“We had always been devoted to diversity in learning styles, and when we had to counsel out children, these were very painful decisions,” says Nora Anderson, Carmel’s head of school, adding that moving to the campus meant “we had space available ... it was the right thing to do.”
Additional funding came at the same time as the additional space.
Asked what spurred PALS’ launch, Powers says, “A few parents [of children with disabilities] were absolutely determined to keep their kids in the school, but recognized they weren’t getting the services they needed. It’s fortunate that one of those sets of parents was able to fund” much of the program.
Administrators declined to say exactly how much it costs to offer PALS, but they note that the $54,000 annual tuition does not cover the full per-child cost, and that they depend on fundraising to make up the difference.
The faculty includes an occupational therapist, speech therapist, school psychologist, Orton-Gillingham reading specialist and a behavior analyst, as well as a consulting psychiatrist. All of that, plus two special-ed-certified teachers per 10-student class, makes for a pricey model.
Powers, who wears her gray hair in a short, spiky cut and carries her phone and keys in a Converse sneaker-shaped purse, keeps her office stocked with snacks for her teachers.
“I have a lot of public school background and I didn’t want to replicate what I saw there,” she says. “In public school so many decisions are based on what’s best financially rather than what’s best educationally.”
Parents interviewed seem to feel they are getting their money’s worth.
“You get what you pay for,” says Kim Lax, whose second-grade son is in PALS and kindergarten daughter is in the core program. “You get that individualized attention — they really get to know your kid.”
Lax, who lives in Stamford and belongs to a Conservative synagogue, says the administration and faculty are “very personable and approachable.”
PALS “allows the kids to thrive and really builds their confidence,” she says, adding, “I love that both my kids can go to the same school and get an amazing education on top of a Jewish education.”
Suzannah Coll also lives in Stamford and has two children at Carmel — a fifth grader in PALS and a third grader in the core program. She said that after bringing an outside consultant – someone who has known her son since he was in kindergarten – to meet with his teachers and visit the campus, she understood why his family kept him in a dual-curriculum [Judaic-secular] program, even though he has language issues.
“She could see how much the teachers love and care about the children and how they work so hard to make sure their experiences are positive. At the end of the visit, she said, ‘OK, now I get it.’”
On a sunny morning shortly before Passover, the hallways of the school.
are brightly painted and carpeted, decorated with student artwork and dotted with comfy cushion-filled nooks where small groups can gather.
All the classrooms are furnished with ergonomic desks, mostly arranged in small clusters rather than in rows. Many of the PALS classes have special stools and footrests designed to enable kids with attention-deficit disorder to move around and practice sitting up straight.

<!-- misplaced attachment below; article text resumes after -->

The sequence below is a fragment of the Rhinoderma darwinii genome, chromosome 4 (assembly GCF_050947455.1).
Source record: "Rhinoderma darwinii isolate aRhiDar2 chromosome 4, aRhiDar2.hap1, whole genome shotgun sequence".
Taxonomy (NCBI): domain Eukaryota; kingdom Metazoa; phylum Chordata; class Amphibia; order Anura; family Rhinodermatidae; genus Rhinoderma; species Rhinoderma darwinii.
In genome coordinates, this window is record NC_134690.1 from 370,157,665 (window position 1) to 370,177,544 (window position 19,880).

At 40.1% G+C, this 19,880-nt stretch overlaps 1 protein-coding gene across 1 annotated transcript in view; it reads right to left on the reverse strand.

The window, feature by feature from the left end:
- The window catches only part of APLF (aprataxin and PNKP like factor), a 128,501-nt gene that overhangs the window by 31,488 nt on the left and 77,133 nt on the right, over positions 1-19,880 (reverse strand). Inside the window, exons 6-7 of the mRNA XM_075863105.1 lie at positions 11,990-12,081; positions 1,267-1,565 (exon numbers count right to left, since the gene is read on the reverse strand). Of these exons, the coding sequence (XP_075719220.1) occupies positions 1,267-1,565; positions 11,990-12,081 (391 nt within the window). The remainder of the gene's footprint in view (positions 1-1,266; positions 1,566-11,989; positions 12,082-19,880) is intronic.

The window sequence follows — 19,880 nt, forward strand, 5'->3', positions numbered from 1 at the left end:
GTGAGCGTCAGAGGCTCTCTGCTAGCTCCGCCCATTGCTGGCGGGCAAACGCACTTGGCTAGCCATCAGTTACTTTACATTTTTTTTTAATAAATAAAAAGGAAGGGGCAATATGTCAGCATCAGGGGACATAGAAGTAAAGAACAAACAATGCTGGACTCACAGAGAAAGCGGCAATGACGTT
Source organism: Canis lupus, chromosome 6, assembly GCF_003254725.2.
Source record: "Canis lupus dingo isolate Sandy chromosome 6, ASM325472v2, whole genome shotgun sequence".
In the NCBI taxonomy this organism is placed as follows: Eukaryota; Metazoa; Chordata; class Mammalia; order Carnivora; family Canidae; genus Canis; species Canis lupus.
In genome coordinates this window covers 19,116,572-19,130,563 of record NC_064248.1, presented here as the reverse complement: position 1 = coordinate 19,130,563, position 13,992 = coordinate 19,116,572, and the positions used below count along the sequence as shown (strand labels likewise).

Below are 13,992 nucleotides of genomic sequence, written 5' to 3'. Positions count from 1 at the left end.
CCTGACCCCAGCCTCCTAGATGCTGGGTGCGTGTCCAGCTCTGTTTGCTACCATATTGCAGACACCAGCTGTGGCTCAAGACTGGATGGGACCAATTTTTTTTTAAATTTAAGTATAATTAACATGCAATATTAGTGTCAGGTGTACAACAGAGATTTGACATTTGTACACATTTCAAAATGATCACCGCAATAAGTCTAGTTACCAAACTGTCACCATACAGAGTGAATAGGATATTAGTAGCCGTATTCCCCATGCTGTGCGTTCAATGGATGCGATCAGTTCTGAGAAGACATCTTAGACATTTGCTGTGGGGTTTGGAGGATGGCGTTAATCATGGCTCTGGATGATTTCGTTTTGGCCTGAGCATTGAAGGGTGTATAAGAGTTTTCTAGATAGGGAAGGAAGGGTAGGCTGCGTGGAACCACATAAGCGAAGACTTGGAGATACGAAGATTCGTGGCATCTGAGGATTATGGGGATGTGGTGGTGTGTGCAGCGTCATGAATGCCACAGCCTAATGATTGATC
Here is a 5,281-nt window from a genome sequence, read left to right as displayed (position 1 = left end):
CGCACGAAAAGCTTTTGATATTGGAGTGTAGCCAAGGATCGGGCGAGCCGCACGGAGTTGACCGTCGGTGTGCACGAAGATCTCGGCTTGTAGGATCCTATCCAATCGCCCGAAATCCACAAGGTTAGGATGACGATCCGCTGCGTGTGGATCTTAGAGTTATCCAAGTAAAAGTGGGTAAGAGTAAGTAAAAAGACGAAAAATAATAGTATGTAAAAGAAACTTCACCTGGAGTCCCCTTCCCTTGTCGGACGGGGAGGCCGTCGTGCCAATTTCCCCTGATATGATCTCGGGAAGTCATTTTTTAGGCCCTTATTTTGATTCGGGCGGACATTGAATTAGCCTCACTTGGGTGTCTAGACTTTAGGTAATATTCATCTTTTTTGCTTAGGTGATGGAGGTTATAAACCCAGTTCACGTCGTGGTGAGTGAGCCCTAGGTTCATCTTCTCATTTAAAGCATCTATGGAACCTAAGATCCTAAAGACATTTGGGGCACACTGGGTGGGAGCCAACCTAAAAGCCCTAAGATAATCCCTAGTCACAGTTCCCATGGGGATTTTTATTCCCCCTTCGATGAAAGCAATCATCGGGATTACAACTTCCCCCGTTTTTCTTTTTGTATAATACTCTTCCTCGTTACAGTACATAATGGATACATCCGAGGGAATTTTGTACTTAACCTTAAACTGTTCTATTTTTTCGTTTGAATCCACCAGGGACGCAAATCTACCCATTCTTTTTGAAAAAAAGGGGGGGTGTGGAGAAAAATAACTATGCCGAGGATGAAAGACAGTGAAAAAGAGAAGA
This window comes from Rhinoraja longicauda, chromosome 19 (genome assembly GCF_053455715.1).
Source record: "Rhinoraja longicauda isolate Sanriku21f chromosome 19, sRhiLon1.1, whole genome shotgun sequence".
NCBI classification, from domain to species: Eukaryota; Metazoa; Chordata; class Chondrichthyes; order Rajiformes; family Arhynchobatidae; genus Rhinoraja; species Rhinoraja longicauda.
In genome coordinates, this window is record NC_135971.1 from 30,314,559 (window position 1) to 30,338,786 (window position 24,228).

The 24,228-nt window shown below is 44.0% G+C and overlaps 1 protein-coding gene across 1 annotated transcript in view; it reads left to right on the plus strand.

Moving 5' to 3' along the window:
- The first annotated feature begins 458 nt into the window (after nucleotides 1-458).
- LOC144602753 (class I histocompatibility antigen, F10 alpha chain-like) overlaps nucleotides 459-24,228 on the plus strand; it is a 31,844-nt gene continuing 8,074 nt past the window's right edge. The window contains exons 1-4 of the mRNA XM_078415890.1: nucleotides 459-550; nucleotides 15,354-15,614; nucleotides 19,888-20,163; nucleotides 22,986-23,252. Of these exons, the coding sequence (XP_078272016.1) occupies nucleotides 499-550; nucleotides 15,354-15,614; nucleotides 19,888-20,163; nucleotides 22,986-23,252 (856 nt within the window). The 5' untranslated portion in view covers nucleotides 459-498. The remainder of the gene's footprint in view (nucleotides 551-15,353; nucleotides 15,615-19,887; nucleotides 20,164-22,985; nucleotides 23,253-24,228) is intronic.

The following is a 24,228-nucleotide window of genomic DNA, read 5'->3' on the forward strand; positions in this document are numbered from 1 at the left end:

In one kindergarten classroom, the children are painting their own Haggadahs, while in a first-grade room they are practicing singing the Four Questions in Hebrew.
Judaic and secular studies are mixed wherever possible; for Purim, one class charted the Book of Esther’s characters with Venn diagrams, a concept they were learning in math. In gym class, the kids learn to play games from countries they are studying about in social studies.
In a middle-school science lab, the room jam-packed with equipment and a menagerie of animals — including guinea pigs and snakes — eighth graders, a mix of PALS and core kids, are discussing physics concepts like acceleration.
Carmel offers a Regents’-level biology class and a science enrichment program that students must test into; several PALS students have successfully gained admission. One, who was still unable to read or writing in seventh grade, was so passionate about science and so eager to be in the enrichment program class that he finally mastered reading and writing when told it was a requirement for admission.
Rhonda Ginsberg, who teaches the enrichment classes and the Regents’ classes, says she has not had to change her curriculum “at all” to accommodate the PALS students.
“Kids who need it get skills periods with a special-ed teacher who pre-teaches some of the vocabulary as needed,” she says. “In my seventh-grade chemistry class, there’s a lot of math computations, so sometimes kids review that with the special-ed teacher. But they have the same tests and the same assignments.”
PALS kids mix with core ones in other academic subjects as well.
Hilary Machlis’s third-grade core class regularly has social studies and science with PALS third graders, and she works closely with the PALS teachers to “make sure everything we do is differentiated, not just because of PALS, but because it’s important to us that every child learns the way he or she needs to learn — whether it’s written, oral or they’re given more time.”
The mixing is good for the core kids as well as the PALS ones, Machlis says.
“In any community anywhere, there are people with certain strengths and weaknesses,” she says. “It’s important to be accepting, to realize not everyone behaves the same way or has the same skills: it’s a learned skill to be accepting of others.”
Says Anderson: “The non-PALS kids learn menschlikeit and fairness, that being in an honors class when they get to high school is not necessarily about being bright but about having different learning styles.”